The reason I was asking about Paint.net is that it claims to be based on Paint, so I shouldn't have to waste time relearning the basics, just figure out the extra controls I do need - If it has them.

Which brings me to my original question...

icosahedron
03-10-2009, 05:42 AM
Hi Ravells,
BTW, thsnks for your tip about exporting MS Word Draw into Powerpoint to get a jpeg. I've used that a couple of times already. MSWD is the best thing I've got for gradients at pres. :)

jfrazierjr
03-10-2009, 09:08 AM
The problem with over-complex and unfamiliar software is that I have to wade through a lot of stuff I don't need, in order to find the stuff I do need, and that takes time I don't have. It's like trying to find the switch for the mapreading light on the pilot's console of a 747. It's much easier and quicker to find the same switch in a Landrover!

Sorry, I don't mean to sound belligerent, but I believe you may be over complicating things.
11146

One big difference with GIMP is that there are multiple windows. It took me all of an hour to get totally comfortable with this paradigm(long than the switch from Windows XP to Vista for sure.)

Note that if you compare the toolboxes, almost everything that is in MS Paint has a direct equivalent in GIMP and the few things that are not toolbox items are simple 1-3 step changes that take seconds difference.

I believe GIMP can do everything Paint.Net can, and is just as easy to learn and has more features you CAN use to boot. However, in no way are those features in your way until you learn how to use them. On top of that, there are far more people here who have experience with GIMP than with Paint.net. Of course, I "think" Paint.Net has their own forums if you really want to stay in that direction.

PeaceHeather
03-10-2009, 09:58 AM
Paint.NET (hereafter called PDN) does have transparency as an option, does have negative zoom, and does have the "render clouds" option that seems so darn useful for randomizing one's coastlines and such (I've been memorizing tutorials since signing on a few days ago). Oddly, since folks have suggested Corel PSP and others, I've been hunting through my programs and test-driving them again. Turns out I have used Corel before, but hang me if I can find the clouds option or any random render, fractals, any of that..!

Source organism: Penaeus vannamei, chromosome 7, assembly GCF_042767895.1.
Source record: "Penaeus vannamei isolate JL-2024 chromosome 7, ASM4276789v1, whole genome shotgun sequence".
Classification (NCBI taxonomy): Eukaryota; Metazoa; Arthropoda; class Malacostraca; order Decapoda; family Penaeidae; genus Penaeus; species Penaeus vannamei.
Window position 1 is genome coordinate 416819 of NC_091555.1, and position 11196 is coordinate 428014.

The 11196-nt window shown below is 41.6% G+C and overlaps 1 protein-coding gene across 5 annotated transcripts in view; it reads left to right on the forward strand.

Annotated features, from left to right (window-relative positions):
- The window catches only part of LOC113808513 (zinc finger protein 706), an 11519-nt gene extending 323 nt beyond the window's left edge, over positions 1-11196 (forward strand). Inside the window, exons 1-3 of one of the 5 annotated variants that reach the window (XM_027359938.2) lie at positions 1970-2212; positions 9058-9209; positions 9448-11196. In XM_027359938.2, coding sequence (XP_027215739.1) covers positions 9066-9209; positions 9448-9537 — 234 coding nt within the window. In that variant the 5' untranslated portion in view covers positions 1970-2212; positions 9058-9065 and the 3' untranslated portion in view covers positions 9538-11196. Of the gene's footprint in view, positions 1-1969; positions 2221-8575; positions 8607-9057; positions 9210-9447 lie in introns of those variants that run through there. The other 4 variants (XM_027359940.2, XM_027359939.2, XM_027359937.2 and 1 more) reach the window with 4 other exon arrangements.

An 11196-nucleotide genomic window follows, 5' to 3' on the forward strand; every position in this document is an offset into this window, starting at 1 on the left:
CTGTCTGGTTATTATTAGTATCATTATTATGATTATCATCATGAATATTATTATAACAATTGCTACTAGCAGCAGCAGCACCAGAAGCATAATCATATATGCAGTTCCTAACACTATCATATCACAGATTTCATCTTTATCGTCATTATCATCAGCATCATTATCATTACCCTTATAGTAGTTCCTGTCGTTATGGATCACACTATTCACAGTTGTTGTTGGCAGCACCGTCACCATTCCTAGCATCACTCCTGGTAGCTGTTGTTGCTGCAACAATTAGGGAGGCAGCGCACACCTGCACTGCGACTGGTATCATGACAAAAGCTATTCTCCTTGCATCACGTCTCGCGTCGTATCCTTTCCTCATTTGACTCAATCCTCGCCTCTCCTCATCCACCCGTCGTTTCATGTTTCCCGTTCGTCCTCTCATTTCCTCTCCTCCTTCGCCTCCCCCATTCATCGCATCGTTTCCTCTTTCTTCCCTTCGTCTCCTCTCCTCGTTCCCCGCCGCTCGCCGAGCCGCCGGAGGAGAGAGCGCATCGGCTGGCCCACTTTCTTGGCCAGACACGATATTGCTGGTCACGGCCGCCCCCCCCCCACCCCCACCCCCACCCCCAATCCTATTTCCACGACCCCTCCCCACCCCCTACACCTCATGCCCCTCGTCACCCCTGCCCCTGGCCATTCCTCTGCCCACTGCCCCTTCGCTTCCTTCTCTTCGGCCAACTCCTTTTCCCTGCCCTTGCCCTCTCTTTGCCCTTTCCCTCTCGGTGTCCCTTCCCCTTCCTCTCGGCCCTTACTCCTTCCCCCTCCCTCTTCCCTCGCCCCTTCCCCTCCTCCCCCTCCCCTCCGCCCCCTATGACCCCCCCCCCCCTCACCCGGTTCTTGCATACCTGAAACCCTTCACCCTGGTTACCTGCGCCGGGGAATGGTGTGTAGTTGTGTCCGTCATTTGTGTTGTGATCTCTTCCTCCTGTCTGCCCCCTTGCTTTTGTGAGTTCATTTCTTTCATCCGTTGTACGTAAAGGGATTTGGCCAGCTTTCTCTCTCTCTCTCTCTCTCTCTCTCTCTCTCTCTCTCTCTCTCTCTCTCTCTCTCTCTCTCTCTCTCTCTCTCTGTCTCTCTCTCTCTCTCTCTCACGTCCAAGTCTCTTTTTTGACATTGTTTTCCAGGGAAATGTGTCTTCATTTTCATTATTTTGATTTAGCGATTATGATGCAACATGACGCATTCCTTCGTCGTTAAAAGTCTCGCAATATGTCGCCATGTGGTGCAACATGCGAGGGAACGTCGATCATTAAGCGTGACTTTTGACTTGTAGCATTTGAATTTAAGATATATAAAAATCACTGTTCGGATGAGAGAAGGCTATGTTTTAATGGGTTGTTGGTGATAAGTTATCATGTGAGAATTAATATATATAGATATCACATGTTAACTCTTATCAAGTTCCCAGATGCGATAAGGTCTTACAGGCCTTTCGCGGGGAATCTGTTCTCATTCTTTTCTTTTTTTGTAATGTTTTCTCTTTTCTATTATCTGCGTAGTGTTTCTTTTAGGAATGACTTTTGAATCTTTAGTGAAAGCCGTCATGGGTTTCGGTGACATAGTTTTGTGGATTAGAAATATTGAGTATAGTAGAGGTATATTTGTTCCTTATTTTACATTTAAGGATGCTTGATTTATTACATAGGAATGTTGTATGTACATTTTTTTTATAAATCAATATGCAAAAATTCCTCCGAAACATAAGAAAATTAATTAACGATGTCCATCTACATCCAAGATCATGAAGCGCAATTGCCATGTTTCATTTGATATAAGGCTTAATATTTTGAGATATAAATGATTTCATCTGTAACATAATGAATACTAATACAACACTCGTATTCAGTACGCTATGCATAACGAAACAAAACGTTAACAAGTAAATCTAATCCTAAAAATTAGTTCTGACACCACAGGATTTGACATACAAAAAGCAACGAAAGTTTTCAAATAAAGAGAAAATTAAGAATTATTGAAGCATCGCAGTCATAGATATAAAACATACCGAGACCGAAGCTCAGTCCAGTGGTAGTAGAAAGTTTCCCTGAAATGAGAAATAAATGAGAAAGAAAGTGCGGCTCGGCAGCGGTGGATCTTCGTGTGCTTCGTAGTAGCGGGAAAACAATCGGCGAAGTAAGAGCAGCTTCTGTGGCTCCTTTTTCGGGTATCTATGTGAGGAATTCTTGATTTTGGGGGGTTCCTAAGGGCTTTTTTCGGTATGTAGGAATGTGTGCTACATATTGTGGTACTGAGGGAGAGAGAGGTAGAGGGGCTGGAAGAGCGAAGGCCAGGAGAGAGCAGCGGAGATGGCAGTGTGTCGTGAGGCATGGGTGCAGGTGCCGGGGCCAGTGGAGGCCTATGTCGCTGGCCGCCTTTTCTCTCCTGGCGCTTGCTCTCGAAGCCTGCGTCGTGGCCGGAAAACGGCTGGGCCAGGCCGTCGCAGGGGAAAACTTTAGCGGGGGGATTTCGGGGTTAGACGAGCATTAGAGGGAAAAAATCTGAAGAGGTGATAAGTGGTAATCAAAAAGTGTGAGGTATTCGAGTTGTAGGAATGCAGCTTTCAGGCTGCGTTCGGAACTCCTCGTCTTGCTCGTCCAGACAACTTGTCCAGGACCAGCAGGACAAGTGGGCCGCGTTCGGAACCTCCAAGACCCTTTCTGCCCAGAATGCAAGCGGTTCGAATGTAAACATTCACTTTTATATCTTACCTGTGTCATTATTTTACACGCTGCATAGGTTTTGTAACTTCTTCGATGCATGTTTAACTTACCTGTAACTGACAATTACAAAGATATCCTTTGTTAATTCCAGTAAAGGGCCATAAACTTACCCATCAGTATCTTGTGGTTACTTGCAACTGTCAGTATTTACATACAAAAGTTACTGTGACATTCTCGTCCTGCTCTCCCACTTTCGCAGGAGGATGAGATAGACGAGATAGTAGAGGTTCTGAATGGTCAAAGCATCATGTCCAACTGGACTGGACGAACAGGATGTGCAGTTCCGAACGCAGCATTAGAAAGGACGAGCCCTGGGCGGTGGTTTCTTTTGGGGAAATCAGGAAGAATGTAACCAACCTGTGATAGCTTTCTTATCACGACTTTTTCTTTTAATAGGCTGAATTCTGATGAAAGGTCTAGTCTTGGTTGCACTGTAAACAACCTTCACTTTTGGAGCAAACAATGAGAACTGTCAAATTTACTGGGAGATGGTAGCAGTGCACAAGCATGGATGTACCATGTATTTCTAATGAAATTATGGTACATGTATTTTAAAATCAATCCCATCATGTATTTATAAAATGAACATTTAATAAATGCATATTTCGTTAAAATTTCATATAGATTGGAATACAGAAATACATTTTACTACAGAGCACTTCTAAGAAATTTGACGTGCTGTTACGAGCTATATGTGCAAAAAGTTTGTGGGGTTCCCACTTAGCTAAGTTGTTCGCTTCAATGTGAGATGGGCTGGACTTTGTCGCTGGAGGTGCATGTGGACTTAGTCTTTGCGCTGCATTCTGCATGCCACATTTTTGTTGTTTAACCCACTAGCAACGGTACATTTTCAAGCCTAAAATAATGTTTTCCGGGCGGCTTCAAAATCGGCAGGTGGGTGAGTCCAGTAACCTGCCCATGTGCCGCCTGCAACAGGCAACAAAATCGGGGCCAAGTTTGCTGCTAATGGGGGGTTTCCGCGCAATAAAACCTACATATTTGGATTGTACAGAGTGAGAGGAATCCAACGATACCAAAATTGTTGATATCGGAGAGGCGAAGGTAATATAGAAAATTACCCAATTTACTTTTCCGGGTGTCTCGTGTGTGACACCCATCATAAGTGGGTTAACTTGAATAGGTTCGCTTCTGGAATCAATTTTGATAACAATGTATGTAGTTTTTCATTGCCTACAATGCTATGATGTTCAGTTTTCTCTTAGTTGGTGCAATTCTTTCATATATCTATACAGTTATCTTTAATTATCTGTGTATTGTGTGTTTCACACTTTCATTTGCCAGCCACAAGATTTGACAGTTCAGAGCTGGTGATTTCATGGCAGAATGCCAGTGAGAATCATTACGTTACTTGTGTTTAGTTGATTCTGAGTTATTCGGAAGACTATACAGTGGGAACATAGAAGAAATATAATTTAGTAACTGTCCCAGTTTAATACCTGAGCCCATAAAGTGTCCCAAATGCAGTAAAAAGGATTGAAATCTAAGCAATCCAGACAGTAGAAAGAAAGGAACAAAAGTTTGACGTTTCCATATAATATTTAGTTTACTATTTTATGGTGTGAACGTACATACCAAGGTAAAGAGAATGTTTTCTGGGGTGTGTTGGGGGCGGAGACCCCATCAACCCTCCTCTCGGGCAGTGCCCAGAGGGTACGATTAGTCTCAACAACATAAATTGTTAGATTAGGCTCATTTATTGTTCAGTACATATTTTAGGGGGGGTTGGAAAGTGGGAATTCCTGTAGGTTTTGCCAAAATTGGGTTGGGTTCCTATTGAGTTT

Those more familiar with other programs may want to help us beginners, by http://www.getpaint.net/ (checking it out) and giving us a comparison with GIMP and the rest of them.

The only thing I haven't found so far in PDN is a layer mask, but I seem to be able to approximate them (or at least, what I think they're supposed to do) without too much trouble.

Cheers!

Also, from what I'm reading here, GIMP supports user-made scripts and such, yes? PDN does also.

icosahedron
03-10-2009, 06:08 PM
Sorry, I don't mean to sound belligerent,

Neither do I, and re-reading my post, I may have seemed to be. I apologise to anyone who might have been offended.

It's just that I had a bad experience with CC2, which FAR outstripped my time and patience, and now anytime someone says 'steep learning curve' (an accusation which has been levelled at a number of programs used here, including GIMP) I'm afraid I switch off - sometimes a little too abruptly.

I still don't have a lot of confidence that something described as easy by experts and industry professionals will necessarily be easy to old 'all thumbs' here. :)


I just looked at the Xara website, and found the only version listed is Xara Extreme (as you can imagine, the title is immediate anathema to me) and it says it won't talk to anything older than XP.

Now if I could find 'Xara Elementary for Win9x', I might give it a whirl...


Thanks for the info on Paint.Net, Heather. :)
It's looking promising if I can find a version old enough to talk to my machine.

Redrobes
03-10-2009, 06:28 PM
Ico, I use PSP but its got a lot more in it than you need really. What you need is the old Deluxe Paint from the old Amiga days. Well it seems there is a clone of it here.

http://www.memecode.com/image.php

It runs on Win98 and is a lightweight image editor. I havent used it but I used DPaint a lot and it was fun at the time. Very easy to use.

Its open source LGPL for those interested in that kind of thing.

Redrobes
03-10-2009, 06:44 PM
I tried that DPaint clone and I didnt get on well with it. This one is much better tho.

http://www.artweaver.de/index.php?en_version

In fact I really like this. It has a minimal set of stuff but all the right stuff. Even includes a few filters like clouds which is needed for all the dirt and stuff we need. Another Freeware job too.

Edit -- its really good and fast and I was getting quite excited by it. Then "Im sorry Artweaver needs to close..." lost it right there.
Dang. Almost.

jfrazierjr
03-10-2009, 08:50 PM
Neither do I, and re-reading my post, I may have seemed to be. I apologise to anyone who might have been offended.

It's just that I had a bad experience with CC2, which FAR outstripped my time and patience, and now anytime someone says 'steep learning curve' (an accusation which has been levelled at a number of programs used here, including GIMP) I'm afraid I switch off - sometimes a little too abruptly.


That's ok. I can understand your frustration with CC2 as I had the same and did not have tons of time to devote to learning it. I went first with Fractal Mapper instead. After a while, I realized I wanted to try to learn to do something more painterly, came here, switched to GIMP and did all the GIMP tutorials and away I went. Unfortunately, if your stuck on Windows 9x, then GIMP(Win2000+) is out anyway as is Fractal Mapper(WinXP+), at least the latest versions.

I will repeat though, if you ever get a new machine, I would highly recommend GIMP as an increadible image tool which you can't beat for the price and features it offers. I tried Paint.Net a few months ago after having learn GIMP and there were just to many features I rely on heavily in GIMP that were missing with no "easy" workaround in PDN. Also, unfortunatly, there are very few people who use PDN here, so while we might be able to help you make the most of your talent in making maps, there will likely be little help in the way of how to do something specific in PDN.:(

icosahedron